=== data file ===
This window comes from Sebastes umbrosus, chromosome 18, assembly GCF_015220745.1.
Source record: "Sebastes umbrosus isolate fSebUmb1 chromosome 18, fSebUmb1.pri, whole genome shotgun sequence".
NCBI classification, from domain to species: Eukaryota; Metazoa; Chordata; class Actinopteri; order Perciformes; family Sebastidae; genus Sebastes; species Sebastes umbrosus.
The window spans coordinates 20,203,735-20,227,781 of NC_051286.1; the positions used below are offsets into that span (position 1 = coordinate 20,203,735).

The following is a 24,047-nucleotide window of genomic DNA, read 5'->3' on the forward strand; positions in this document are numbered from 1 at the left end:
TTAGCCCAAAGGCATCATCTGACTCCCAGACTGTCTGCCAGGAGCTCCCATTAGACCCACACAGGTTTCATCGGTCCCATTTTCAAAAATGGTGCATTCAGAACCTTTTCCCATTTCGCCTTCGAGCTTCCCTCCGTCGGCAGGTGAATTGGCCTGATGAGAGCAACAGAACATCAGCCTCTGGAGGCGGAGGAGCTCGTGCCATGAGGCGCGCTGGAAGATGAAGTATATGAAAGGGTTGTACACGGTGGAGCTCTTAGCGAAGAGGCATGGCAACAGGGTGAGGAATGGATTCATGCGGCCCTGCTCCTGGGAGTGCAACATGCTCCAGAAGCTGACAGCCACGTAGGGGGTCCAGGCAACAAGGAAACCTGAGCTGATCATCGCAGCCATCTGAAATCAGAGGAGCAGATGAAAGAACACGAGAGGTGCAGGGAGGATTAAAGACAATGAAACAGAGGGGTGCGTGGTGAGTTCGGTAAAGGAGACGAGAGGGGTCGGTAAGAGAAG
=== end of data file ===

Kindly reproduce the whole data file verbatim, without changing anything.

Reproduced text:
This window comes from Sebastes umbrosus, chromosome 18, assembly GCF_015220745.1.
Source record: "Sebastes umbrosus isolate fSebUmb1 chromosome 18, fSebUmb1.pri, whole genome shotgun sequence".
NCBI classification, from domain to species: Eukaryota; Metazoa; Chordata; class Actinopteri; order Perciformes; family Sebastidae; genus Sebastes; species Sebastes umbrosus.
The window spans coordinates 20,203,735-20,227,781 of NC_051286.1; the positions used below are offsets into that span (position 1 = coordinate 20,203,735).

The following is a 24,047-nucleotide window of genomic DNA, read 5'->3' on the forward strand; positions in this document are numbered from 1 at the left end:
TTAGCCCAAAGGCATCATCTGACTCCCAGACTGTCTGCCAGGAGCTCCCATTAGACCCACACAGGTTTCATCGGTCCCATTTTCAAAAATGGTGCATTCAGAACCTTTTCCCATTTCGCCTTCGAGCTTCCCTCCGTCGGCAGGTGAATTGGCCTGATGAGAGCAACAGAACATCAGCCTCTGGAGGCGGAGGAGCTCGTGCCATGAGGCGCGCTGGAAGATGAAGTATATGAAAGGGTTGTACACGGTGGAGCTCTTAGCGAAGAGGCATGGCAACAGGGTGAGGAATGGATTCATGCGGCCCTGCTCCTGGGAGTGCAACATGCTCCAGAAGCTGACAGCCACGTAGGGGGTCCAGGCAACAAGGAAACCTGAGCTGATCATCGCAGCCATCTGAAATCAGAGGAGCAGATGAAAGAACACGAGAGGTGCAGGGAGGATTAAAGACAATGAAACAGAGGGGTGCGTGGTGAGTTCGGTAAAGGAGACGAGAGGGGTCGGTAAGAGAAG